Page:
Brighamia insignis (2009)

PhotoBy Peggy Galantowicz (February 2009)

I am proud to be the winner of the January attendance prize, the show-worthy Brighamia insignis. These plants have swollen, rounded bases that grow up into a stout, fleshy stem. The dense rosette of shiny, spoon-shaped leaves are 4 to 8 inches long and perch at the top of the stem. The leathery leaves vary in color from bright to dark green. Stems are usually between 18 and 24 inches, but can reach heights of 3 to 6 feet. The plant blooms in winter with three to eight cream to yellow, trumpet-shaped flowers that have a mild honeysuckle scent.

Brighamia insignis was named after William Tufts Brigham (1841-1926), the first director of the Bernice Pauahi Bishop Museum in Honolulu. It is also known as alula, olulu palm, Hawaiian palm, vulcan palm or the droll “cabbage on a stick.”

B. insignis is native to the Hawaiian islands of Kaua’i and Ni’ihau, where it grows on steep sea cliffs or rocky ledges with little soil. It was in danger of extinction because its original pollinator, the long-tongued sphingid or hawk moth, was eliminated over the years due to human development of the islands. The plant’s survival has also been threatened by competition from invasive and aggressive exotic vegetation, predation and disturbance by goats, landslides, destructive hurricanes and occasional removal of plants by collectors.

Now the plants are preserved by people who rappel up and down the 3,000-foot cliffs to manually pollinate and collect seed. The seeds are then propagated in greenhouses with specialized facilities to ensure survival of the new plants.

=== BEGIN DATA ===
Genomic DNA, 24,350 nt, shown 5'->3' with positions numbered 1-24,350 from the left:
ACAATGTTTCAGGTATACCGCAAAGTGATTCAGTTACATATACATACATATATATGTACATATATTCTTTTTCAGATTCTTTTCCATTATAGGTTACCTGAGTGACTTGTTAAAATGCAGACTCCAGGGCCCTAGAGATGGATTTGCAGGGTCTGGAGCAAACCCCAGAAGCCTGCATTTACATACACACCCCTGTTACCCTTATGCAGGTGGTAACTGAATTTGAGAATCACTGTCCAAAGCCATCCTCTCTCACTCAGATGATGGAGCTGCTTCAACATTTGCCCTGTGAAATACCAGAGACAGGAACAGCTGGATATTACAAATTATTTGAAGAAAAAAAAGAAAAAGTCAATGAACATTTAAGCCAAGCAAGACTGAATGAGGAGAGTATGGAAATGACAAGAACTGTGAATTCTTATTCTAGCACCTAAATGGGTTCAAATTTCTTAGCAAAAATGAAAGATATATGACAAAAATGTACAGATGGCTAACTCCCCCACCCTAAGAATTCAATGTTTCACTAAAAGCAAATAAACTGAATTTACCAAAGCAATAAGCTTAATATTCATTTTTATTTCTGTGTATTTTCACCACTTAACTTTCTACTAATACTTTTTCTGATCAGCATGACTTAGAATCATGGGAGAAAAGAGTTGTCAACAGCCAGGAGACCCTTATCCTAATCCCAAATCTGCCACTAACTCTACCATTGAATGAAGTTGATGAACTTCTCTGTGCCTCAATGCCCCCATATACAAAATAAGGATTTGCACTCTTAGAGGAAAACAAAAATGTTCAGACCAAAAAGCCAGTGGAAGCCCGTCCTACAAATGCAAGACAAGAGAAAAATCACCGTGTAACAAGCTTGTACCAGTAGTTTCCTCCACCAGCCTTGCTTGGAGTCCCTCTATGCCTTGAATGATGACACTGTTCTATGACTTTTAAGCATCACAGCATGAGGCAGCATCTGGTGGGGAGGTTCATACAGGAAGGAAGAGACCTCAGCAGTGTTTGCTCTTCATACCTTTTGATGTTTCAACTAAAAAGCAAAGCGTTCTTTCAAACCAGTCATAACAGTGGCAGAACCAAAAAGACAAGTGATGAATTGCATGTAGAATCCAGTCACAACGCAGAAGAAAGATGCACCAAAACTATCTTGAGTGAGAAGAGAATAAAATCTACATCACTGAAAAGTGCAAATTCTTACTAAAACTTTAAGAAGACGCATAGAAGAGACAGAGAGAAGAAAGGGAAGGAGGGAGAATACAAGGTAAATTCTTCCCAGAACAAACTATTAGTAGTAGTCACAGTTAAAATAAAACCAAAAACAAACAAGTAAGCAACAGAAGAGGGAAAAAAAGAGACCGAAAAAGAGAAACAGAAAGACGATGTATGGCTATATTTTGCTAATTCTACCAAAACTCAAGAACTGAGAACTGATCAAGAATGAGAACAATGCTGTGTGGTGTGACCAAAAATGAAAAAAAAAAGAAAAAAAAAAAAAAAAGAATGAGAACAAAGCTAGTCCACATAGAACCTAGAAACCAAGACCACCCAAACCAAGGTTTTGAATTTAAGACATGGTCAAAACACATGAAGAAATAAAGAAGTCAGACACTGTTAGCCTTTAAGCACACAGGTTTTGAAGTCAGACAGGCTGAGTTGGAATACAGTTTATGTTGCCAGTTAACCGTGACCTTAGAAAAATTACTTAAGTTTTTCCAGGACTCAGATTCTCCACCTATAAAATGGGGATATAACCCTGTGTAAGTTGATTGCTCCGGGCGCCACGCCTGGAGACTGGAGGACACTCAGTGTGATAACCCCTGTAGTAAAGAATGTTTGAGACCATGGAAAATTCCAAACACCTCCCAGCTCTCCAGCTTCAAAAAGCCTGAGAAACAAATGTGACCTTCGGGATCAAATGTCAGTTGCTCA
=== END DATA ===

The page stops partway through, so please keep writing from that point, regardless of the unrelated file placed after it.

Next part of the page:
Brighamia insignis is considered very robust but requires certain care. It needs sufficient yet indirect light, moderate watering and a regular but measured dose of plant food. The plant doesn’t have a rest period during the year, although growth is stronger in summer than in winter.

New leaves are formed at the top, and the older bottom leaves may turn yellow and should be removed. Regular removal of the oldest leaves helps the plant retain a fresh appearance and stimulates growth.

My plant is 9 inches tall with 18 mature leaves and a thick cluster of new growth in the center of the rosette. It is now living in bright, indirect light, good ventilation and an even temperature of about 55 to 65 degrees. Three of the lower leaves have yellowed and dropped off. I keep telling myself, “Don’t panic!” I hope my brighamia will remain healthy and happy, and visit you all at our cactus show.

For a beautiful picture of a Brighamia insignis clinging to a sheer cliff wall, find the online book review of Marie McDonald and Paul Weissich’s book Na Lei Makamae, page 125.